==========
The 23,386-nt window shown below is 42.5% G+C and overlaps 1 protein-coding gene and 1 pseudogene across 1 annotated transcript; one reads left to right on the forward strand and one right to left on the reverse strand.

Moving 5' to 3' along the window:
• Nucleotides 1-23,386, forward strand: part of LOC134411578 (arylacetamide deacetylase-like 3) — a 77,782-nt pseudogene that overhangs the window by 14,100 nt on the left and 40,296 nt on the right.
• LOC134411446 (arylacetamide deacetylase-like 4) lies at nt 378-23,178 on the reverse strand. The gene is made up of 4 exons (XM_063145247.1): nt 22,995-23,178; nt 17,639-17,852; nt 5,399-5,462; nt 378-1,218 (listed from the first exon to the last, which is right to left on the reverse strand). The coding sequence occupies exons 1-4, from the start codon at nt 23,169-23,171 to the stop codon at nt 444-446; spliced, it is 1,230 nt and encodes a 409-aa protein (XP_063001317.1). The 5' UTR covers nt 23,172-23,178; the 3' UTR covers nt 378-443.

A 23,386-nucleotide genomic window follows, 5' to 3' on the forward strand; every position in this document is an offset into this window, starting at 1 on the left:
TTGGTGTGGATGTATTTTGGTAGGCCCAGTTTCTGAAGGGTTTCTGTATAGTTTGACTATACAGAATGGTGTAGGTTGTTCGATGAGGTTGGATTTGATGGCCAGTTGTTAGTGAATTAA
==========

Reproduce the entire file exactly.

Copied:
The 23,386-nt window shown below is 42.5% G+C and overlaps 1 protein-coding gene and 1 pseudogene across 1 annotated transcript; one reads left to right on the forward strand and one right to left on the reverse strand.

Moving 5' to 3' along the window:
• Nucleotides 1-23,386, forward strand: part of LOC134411578 (arylacetamide deacetylase-like 3) — a 77,782-nt pseudogene that overhangs the window by 14,100 nt on the left and 40,296 nt on the right.
• LOC134411446 (arylacetamide deacetylase-like 4) lies at nt 378-23,178 on the reverse strand. The gene is made up of 4 exons (XM_063145247.1): nt 22,995-23,178; nt 17,639-17,852; nt 5,399-5,462; nt 378-1,218 (listed from the first exon to the last, which is right to left on the reverse strand). The coding sequence occupies exons 1-4, from the start codon at nt 23,169-23,171 to the stop codon at nt 444-446; spliced, it is 1,230 nt and encodes a 409-aa protein (XP_063001317.1). The 5' UTR covers nt 23,172-23,178; the 3' UTR covers nt 378-443.

A 23,386-nucleotide genomic window follows, 5' to 3' on the forward strand; every position in this document is an offset into this window, starting at 1 on the left:
TTGGTGTGGATGTATTTTGGTAGGCCCAGTTTCTGAAGGGTTTCTGTATAGTTTGACTATACAGAATGGTGTAGGTTGTTCGATGAGGTTGGATTTGATGGCCAGTTGTTAGTGAATTAA